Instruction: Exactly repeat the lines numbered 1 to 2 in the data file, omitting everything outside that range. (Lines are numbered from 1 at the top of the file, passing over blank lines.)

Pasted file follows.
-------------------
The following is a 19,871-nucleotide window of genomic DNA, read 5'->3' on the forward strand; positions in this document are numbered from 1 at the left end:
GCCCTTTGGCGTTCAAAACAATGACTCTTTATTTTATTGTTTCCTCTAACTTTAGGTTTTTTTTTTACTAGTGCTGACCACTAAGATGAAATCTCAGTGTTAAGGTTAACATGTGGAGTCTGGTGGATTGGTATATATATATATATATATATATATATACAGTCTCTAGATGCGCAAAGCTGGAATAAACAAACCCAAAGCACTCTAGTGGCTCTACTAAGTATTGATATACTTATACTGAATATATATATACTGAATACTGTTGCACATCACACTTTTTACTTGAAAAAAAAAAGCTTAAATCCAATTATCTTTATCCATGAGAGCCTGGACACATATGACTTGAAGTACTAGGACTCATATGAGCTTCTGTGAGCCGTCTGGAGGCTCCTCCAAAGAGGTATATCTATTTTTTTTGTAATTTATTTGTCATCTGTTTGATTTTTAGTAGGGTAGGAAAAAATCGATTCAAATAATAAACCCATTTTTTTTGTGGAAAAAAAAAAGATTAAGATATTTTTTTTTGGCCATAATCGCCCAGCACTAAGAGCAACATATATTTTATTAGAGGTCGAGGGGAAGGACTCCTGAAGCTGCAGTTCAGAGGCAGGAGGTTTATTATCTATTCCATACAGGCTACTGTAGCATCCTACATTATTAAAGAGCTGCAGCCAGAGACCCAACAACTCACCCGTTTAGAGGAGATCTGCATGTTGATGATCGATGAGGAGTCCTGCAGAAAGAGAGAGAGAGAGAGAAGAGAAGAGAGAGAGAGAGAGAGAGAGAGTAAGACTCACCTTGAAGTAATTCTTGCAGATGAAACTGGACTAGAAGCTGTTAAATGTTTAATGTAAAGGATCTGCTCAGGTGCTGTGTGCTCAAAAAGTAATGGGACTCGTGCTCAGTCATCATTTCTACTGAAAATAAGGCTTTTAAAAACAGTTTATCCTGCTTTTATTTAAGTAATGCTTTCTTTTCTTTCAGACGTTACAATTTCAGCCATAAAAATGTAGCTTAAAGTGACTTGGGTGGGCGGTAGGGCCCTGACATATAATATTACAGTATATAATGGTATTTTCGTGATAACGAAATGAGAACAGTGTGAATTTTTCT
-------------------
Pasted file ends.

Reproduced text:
The following is a 19,871-nucleotide window of genomic DNA, read 5'->3' on the forward strand; positions in this document are numbered from 1 at the left end:
GCCCTTTGGCGTTCAAAACAATGACTCTTTATTTTATTGTTTCCTCTAACTTTAGGTTTTTTTTTTACTAGTGCTGACCACTAAGATGAAATCTCAGTGTTAAGGTTAACATGTGGAGTCTGGTGGATTGGTATATATATATATATATATATATATATACAGTCTCTAGATGCGCAAAGCTGGAATAAACAAACCCAAAGCACTCTAGTGGCTCTACTAAGTATTGATATACTTATACTGAATATATATATACTGAATACTGTTGCACATCACACTTTTTACTTGAAAAAAAAAAGCTTAAATCCAATTATCTTTATCCATGAGAGCCTGGACACATATGACTTGAAGTACTAGGACTCATATGAGCTTCTGTGAGCCGTCTGGAGGCTCCTCCAAAGAGGTATATCTATTTTTTTTGTAATTTATTTGTCATCTGTTTGATTTTTAGTAGGGTAGGAAAAAATCGATTCAAATAATAAACCCATTTTTTTTGTGGAAAAAAAAAAGATTAAGATATTTTTTTTTGGCCATAATCGCCCAGCACTAAGAGCAACATATATTTTATTAGAGGTCGAGGGGAAGGACTCCTGAAGCTGCAGTTCAGAGGCAGGAGGTTTATTATCTATTCCATACAGGCTACTGTAGCATCCTACATTATTAAAGAGCTGCAGCCAGAGACCCAACAACTCACCCGTTTAGAGGAGATCTGCATGTTGATGATCGATGAGGAGTCCTGCAGAAAGAGAGAGAGAGAGAGAAGAGAAGAGAGAGAGAGAGAGAGAGAGAGTAAGACTCACCTTGAAGTAATTCTTGCAGATGAAACTGGACTAGAAGCTGTTAAATGTTTAATGTAAAGGATCTGCTCAGGTGCTGTGTGCTCAAAAAGTAATGGGACTCGTGCTCAGTCATCATTTCTACTGAAAATAAGGCTTTTAAAAACAGTTTATCCTGCTTTTATTTAAGTAATGCTTTCTTTTCTTTCAGACGTTACAATTTCAGCCATAAAAATGTAGCTTAAAGTGACTTGGGTGGGCGGTAGGGCCCTGACATATAATATTACAGTATATAATGGTATTTTCGTGATAACGAAATGAGAACAGTGTGAATTTTTCT